Haggard described his mother as socially ambitious. His early life contains a telling hint of middle-class aspiration: He took violin lessons as a child. Later, he would play an able fiddle.
Otherwise, young Haggard claimed that he was not encouraged in music. He had always composed, he said. He described his childhood self staring out of classroom windows, making up songs. Haggard recalled an uncle telling his mother, “if you want that boy to amount to anything, you better take that guitar out of his hands.”
After his father died suddenly when he was 9, Haggard ran away. He jumped on freight cars, and spent time in a home for delinquent boys. By 13, he was singing in bars. By 17, he had married a waitress, Leona Hobbs. But he was in jail for auto theft at the birth of their child, the first of four.
Then Haggard broke into a bar, wound up in jail and tried to escape, and in 1958 was sentenced to six to 15 years in San Quentin, where Cash’s performance prompted him to form a prison band.
This real-life narrative would become a classic trope of country music. “Mama Tried,” considered by some critics to be Haggard’s greatest song, is a fairly straight autobiographical account of his road to San Quentin.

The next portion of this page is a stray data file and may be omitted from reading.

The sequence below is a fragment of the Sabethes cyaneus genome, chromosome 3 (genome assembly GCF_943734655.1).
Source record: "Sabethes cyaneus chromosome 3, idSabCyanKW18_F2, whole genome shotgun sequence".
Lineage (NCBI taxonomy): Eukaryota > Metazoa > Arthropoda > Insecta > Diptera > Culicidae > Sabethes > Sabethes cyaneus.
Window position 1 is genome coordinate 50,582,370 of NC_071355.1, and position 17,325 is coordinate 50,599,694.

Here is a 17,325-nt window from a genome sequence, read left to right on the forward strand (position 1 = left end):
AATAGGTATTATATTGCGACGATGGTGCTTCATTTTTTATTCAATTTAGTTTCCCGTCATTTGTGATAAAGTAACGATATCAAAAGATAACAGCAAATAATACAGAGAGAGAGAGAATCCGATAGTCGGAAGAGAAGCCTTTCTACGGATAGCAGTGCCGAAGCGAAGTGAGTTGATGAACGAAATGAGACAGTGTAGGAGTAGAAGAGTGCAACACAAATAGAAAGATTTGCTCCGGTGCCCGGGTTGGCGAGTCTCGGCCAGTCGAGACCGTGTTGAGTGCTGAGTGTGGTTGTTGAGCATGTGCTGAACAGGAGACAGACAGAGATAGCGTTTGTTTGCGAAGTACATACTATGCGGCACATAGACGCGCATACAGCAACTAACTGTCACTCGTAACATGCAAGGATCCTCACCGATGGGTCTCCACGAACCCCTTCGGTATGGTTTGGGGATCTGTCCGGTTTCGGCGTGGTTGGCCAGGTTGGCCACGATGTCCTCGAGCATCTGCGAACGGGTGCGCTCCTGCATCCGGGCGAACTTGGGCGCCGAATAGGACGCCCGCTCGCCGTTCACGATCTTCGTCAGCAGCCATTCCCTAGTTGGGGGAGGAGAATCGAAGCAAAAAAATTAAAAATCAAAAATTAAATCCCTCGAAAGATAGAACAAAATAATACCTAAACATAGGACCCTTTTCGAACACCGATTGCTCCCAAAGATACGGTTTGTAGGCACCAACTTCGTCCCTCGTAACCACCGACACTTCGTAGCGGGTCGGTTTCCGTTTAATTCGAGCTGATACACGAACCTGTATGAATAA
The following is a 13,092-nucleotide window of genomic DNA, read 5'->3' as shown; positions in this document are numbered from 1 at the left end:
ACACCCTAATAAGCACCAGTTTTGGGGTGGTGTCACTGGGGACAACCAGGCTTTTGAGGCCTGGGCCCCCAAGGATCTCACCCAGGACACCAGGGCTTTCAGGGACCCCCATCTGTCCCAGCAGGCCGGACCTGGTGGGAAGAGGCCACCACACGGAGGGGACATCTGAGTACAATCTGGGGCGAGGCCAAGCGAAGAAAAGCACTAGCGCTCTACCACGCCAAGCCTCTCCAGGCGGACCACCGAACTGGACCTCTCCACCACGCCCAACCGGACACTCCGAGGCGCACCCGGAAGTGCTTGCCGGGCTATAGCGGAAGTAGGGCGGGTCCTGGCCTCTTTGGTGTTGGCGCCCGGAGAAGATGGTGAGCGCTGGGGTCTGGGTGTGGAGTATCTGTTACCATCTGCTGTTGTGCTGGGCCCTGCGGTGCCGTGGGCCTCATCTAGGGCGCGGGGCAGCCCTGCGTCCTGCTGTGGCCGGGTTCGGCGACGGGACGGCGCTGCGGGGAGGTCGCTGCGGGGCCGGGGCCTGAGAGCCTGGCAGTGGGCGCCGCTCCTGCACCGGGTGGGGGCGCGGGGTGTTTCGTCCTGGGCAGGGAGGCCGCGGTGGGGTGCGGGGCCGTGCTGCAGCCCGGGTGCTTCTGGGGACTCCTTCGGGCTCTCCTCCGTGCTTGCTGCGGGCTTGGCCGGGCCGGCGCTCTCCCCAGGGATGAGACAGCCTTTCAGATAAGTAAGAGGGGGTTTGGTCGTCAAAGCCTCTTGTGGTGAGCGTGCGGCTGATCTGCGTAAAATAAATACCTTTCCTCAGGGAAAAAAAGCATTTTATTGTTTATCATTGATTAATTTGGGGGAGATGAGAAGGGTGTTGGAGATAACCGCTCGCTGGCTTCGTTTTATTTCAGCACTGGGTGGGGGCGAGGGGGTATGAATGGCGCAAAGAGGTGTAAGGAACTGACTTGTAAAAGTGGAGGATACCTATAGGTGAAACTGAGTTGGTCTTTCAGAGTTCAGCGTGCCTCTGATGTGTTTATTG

Its indelible chorus — “I turned 21 in prison doin’ life without parole” — exaggerates his sentence; paroled after less than three years, Haggard was able to unfurl his musical gifts under state supervision.
He worked briefly as a ditch digger and pursued gigs in Bakersfield bars, where a new country-rockabilly music scene was gaining popularity. Its high priest was Haggard’s predecessor and early collaborator Buck Owens, whose ex-wife, singer Bonnie Owens, Haggard would marry after divorcing Leona.
Haggard was an ardent fan of Jimmie Rodgers and Bob Wills. He had talent. He had hawkeyed good looks. But he also had, like them, a strong sense of craft. Over the next few years, he would produce a startling string of hits — 13 Billboard country Top 10 singles by the end of the decade.
These songs established his stardom. Several became virtual country standards. “The Bottle Let Me Down,” “Sing Me Back Home,” “Mama Tried,” “Okie from Muskogee,” and “Workin’ Man Blues” were all produced from 1966 to 1969.
“Okie’s” overt right-wing political message, delivered at the height of Vietnam War protests — and “The Fightin’ Side of Me,” a subsequent, even angrier swipe at the anti-war movement — made Haggard a darling of conservatives. Richard Nixon sent him a congratulatory letter; then California Gov. Ronald Reagan pardoned him and segregationist George Wallace sought his endorsement for president.